This pioneering sister served the dying.
Name: St. Marianne Cope
Feast day: January 23
Today’s isn’t the first immigration crisis in the United States. In the late 1800s St. Marianne Cope, a Franciscan Sister, lived in a city of immigrants: Syracuse, New York. She and her sisters started two hospitals there that welcomed and respected the rights of everyone. Other hospitals followed nearby, but Mother Marianne, skillful administrator, heard a far-off calling, this in a cry for help from a mission priest.
In 1883 she and 6 of her sisters left New York, for good, on a trip for across the United States, first by train, then by ship, to what we know now as Hawaii. They brought their administrative and nursing skills to serve people with leprosy, what we now call Hansen’s Disease, following in the footsteps of St. Damien de Veuster.
At the invitation of Hawaii’s king and queen, when they arrived the sisters served at an Oahu hospital that gathered lepers from throughout the kingdom. Then they established St. Anthony school, and after that a home to care for the healthy children of exiled lepers.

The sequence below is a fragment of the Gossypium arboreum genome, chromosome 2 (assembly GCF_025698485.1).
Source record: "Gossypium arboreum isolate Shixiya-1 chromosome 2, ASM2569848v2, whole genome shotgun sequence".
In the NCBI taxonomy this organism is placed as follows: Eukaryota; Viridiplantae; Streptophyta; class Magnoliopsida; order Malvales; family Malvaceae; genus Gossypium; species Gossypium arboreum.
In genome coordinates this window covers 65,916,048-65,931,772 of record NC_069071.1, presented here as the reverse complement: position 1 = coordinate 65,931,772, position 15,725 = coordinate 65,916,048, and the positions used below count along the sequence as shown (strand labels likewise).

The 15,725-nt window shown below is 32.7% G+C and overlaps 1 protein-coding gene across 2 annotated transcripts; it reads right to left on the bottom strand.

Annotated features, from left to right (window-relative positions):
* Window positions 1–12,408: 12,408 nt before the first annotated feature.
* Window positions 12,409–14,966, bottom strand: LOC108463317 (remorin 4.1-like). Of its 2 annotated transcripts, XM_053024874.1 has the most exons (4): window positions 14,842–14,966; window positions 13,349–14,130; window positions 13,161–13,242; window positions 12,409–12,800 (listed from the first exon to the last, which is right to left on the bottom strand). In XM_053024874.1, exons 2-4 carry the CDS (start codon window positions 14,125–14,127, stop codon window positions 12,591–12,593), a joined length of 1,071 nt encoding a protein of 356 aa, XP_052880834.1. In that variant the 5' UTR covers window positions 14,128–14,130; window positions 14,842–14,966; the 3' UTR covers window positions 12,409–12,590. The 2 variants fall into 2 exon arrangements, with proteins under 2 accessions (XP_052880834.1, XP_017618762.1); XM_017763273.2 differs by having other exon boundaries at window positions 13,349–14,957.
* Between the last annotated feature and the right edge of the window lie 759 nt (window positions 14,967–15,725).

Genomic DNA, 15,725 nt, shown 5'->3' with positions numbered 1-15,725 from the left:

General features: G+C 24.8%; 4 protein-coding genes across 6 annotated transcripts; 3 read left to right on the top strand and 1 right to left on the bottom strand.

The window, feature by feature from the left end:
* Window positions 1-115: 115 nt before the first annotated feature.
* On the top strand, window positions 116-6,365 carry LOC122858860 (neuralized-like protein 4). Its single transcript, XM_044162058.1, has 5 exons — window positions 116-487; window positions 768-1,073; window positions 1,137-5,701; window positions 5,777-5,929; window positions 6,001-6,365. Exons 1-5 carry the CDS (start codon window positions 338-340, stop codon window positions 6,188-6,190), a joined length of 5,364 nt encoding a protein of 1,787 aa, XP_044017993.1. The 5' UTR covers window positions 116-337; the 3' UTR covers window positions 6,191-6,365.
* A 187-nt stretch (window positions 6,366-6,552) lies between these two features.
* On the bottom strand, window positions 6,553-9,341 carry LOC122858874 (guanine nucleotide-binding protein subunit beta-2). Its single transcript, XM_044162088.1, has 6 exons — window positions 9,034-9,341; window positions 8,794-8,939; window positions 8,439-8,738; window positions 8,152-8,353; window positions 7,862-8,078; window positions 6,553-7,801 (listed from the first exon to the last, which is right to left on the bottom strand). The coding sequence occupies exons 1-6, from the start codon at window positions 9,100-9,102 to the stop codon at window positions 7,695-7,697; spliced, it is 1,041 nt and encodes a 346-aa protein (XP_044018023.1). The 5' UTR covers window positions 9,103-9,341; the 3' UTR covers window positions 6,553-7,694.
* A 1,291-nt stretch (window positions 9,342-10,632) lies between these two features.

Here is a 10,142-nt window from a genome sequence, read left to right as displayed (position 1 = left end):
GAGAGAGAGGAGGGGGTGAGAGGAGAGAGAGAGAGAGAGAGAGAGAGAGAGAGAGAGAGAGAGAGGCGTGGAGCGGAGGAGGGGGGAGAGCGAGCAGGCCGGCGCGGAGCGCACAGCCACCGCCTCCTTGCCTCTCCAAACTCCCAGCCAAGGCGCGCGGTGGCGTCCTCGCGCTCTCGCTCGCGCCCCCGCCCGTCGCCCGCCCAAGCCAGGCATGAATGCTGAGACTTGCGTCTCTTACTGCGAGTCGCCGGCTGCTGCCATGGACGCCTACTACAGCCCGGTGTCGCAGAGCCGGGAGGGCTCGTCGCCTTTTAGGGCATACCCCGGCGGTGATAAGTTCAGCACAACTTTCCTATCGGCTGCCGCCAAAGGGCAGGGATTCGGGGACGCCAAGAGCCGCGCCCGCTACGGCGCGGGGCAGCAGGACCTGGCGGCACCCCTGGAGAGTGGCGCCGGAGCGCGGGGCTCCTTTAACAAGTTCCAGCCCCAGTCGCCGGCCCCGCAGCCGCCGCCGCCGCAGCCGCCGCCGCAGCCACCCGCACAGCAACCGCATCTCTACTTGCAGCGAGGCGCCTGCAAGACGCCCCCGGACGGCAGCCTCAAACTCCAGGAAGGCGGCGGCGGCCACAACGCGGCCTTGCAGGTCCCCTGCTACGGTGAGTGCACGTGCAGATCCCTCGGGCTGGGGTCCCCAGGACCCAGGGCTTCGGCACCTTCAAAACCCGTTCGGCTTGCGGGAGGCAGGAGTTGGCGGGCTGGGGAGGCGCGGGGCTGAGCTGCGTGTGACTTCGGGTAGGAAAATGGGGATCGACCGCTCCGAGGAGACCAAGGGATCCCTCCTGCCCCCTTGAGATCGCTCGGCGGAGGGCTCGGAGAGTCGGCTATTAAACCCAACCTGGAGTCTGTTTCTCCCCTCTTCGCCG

In 1888 they moved to Father Damien’s leper colony on Molokai Island. Mother Marianne and her sisters went about serving the sick and dying at a girl’s home. They tended to the Father Damien as he himself died of leprosy.
Thousands of people died on that island over the years, but none of the sisters did. Mother Marianne had established strict, successful sanitation practices.
Hers is a witness of brave self-sacrifice and optimism combined with skill, common sense and a serene trust in God. Those are good traits for any missioner.
Mother Marianne, you showed how we can combine skill and optimism to serve happily in the hardest of situations. Inspire us to leave fear behind and to reach out, in welcome, to the neediest among us.